2018: No place to hide to make money. 2019: Typically, reversion.
During 2018, all major asset classes delivered negative returns as can be seen above.
2018: Starting valuations were very demanding. During the year, equity investors were scared by the coming slowdown (some even talk about recession), the US-China trade war, the FED tightening process, the Italian risk, etc.
2019: With valuations already attractive (SP500 PE12Month: 14.6x; MSCI Europe: 12.1x; Topix: 11.3x; EM: 10.6x), we may see the reversal of 2018, as we do not expect a recession but a slowdown in the world economy.
2018: The high valuations at the beginning of the year, the tightening of the FED, the fear to a large economic slowdown, the problems in some emerging markets and the problems of the Italian economy (Italy is one of the largest issuer of bonds in the world) put all the fixed-income indexes in negative territory.
2019: Central banks will continue with the tightening process, so it is still uncertain what government bond bond indexes will do. Credit related assets look more attractive with spreads in the high yield space at around 5.0%, which are interesting with our view of a slowdown, but not a recession.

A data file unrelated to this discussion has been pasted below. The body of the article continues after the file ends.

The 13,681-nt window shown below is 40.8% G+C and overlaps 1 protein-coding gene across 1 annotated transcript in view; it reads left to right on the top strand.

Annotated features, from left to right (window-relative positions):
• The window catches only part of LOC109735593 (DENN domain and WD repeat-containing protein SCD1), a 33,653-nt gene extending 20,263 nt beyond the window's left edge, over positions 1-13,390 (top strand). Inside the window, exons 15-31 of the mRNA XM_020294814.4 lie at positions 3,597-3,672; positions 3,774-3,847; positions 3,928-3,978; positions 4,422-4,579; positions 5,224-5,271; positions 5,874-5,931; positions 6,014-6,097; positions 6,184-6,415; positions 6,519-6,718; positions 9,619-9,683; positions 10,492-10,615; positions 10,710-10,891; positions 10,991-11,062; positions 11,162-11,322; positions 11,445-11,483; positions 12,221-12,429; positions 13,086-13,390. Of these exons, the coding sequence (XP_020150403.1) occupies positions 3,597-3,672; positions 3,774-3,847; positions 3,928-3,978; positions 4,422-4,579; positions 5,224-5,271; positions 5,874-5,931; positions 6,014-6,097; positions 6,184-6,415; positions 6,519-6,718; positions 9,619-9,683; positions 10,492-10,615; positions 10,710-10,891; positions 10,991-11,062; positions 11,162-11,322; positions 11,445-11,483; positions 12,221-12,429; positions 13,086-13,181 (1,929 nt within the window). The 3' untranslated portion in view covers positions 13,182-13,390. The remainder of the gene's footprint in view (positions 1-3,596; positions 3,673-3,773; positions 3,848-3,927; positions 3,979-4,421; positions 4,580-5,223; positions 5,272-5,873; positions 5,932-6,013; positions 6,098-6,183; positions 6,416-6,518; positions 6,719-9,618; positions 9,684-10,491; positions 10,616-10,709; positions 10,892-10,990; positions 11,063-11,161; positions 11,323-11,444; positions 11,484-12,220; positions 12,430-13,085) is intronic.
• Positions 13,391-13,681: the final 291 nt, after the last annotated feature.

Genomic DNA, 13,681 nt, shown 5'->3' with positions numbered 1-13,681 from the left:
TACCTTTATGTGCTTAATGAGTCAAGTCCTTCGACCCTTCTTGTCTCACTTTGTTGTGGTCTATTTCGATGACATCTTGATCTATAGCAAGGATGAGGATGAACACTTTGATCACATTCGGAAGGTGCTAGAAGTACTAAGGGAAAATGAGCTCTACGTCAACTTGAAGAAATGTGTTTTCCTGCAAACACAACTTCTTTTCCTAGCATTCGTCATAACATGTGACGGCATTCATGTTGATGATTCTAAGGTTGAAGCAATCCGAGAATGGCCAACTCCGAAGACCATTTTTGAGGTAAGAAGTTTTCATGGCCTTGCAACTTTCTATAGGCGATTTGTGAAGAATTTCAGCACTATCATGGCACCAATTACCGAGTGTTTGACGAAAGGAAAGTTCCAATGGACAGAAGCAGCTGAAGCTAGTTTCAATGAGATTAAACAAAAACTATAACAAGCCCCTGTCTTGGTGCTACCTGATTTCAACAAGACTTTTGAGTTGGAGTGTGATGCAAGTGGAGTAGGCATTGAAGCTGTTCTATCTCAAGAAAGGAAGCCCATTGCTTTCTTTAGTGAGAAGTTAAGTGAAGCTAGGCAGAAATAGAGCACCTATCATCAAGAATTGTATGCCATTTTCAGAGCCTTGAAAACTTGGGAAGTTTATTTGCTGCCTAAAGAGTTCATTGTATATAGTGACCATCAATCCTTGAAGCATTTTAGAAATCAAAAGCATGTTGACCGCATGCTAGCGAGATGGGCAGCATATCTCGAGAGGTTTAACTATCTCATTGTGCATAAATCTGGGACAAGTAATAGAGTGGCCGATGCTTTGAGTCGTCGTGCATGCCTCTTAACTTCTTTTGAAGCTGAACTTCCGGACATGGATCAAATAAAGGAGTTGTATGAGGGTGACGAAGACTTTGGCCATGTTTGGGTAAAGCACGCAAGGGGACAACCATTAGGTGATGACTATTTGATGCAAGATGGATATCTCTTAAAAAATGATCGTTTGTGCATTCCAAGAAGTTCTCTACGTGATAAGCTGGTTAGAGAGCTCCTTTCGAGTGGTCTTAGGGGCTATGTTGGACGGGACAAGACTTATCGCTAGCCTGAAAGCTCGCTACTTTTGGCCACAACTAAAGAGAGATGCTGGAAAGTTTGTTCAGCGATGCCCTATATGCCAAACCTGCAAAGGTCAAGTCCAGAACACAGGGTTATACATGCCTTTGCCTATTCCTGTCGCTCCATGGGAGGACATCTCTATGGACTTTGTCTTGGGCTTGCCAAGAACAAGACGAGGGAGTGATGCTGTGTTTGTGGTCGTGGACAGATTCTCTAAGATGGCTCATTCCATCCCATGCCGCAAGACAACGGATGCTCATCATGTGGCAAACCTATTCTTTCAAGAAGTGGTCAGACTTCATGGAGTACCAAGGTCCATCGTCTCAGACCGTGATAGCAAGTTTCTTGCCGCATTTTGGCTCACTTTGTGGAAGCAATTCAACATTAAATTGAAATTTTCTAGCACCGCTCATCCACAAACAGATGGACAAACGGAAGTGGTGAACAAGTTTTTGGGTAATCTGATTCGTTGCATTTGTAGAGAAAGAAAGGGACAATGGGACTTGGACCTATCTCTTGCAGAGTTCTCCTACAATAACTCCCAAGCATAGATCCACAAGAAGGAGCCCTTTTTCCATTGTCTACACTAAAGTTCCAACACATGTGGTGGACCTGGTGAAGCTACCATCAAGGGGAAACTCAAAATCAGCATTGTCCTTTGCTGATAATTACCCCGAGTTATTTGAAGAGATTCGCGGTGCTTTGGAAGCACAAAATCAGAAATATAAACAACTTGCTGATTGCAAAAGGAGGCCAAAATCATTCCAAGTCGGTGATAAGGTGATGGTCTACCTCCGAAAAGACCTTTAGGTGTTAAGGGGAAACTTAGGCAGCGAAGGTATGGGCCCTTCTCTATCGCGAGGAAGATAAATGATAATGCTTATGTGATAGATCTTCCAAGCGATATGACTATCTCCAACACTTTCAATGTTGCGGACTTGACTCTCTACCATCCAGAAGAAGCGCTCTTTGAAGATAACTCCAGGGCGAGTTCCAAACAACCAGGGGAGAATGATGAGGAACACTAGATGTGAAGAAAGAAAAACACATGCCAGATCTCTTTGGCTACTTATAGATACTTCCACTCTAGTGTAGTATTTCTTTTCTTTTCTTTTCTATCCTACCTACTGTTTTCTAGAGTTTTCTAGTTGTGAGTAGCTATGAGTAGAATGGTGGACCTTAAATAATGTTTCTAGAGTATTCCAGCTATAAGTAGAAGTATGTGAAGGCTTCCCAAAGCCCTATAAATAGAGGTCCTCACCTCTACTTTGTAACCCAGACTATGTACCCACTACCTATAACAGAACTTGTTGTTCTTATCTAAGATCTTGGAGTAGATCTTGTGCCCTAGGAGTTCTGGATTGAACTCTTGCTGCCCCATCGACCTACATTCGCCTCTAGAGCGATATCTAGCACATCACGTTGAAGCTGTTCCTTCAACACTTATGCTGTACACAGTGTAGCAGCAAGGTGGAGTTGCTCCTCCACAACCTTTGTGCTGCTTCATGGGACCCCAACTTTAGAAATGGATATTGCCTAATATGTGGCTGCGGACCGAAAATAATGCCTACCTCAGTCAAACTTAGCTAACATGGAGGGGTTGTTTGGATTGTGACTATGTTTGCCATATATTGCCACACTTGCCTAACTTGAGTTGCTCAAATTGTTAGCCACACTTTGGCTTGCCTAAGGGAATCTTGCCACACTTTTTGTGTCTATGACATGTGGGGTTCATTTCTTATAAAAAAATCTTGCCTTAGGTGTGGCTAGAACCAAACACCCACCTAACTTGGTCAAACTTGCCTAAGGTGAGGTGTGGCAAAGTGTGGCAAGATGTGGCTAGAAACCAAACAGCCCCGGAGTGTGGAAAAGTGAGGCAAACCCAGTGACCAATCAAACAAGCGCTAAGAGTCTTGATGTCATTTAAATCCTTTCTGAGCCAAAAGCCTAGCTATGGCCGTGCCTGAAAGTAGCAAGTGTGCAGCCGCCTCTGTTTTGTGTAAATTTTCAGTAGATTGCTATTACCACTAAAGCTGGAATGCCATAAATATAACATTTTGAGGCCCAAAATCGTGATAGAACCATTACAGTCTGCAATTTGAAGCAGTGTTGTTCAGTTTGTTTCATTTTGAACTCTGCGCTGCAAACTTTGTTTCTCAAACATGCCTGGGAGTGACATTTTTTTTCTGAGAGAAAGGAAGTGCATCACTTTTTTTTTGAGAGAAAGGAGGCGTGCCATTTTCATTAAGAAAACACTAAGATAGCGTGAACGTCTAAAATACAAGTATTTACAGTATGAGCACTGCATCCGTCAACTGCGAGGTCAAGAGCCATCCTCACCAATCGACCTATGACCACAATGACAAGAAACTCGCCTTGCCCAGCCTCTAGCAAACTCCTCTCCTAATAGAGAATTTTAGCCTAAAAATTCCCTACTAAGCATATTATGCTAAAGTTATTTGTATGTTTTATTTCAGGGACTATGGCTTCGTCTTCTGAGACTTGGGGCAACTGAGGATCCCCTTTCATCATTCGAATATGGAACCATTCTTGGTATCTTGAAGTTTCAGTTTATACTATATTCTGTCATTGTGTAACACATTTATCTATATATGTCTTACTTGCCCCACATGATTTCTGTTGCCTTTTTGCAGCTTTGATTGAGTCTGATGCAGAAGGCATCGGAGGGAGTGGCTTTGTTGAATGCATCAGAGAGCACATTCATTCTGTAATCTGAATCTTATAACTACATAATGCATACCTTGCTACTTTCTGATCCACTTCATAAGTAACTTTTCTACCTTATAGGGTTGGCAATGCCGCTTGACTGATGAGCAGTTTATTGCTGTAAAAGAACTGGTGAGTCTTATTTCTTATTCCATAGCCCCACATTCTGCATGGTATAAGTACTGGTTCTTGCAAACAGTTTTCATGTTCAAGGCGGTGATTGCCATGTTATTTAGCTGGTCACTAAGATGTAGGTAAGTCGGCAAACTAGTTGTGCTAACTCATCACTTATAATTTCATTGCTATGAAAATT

2018: Alternative investments were not the positive alternative to traditional assets. Hedge Funds and private equity are not able to weather the storm when all the markets are down. Gold did not hedge the portfolios as it does not perform well when rates hike. REITS were also negative in a rate hike environment. Oil was the worst performer with an unbalanced supply-demand, and geopolitics impacting the price in non-predictable ways.
2019: Hedge funds and private equity (more correlated with traditional assets) are likely to revert the losses of 2018. Difficult to predict what gold and REITS will do as monetary tightening is likely to continue. Oil prices have probably reached a bottom level.
2018 was the “annus horribilis” of the capital markets with no place to hide to make money. 2019 has started with attractive valuations and some challenges (US-China trade war, Brexit, Central banks tightening). If history is any guide, we may say that after such a bad year, the market delivers good returns the following one. Our view is that we are facing a slowdown in the economy, but markets are incorporating prices that reflect a dramatic slowdown close to a recession.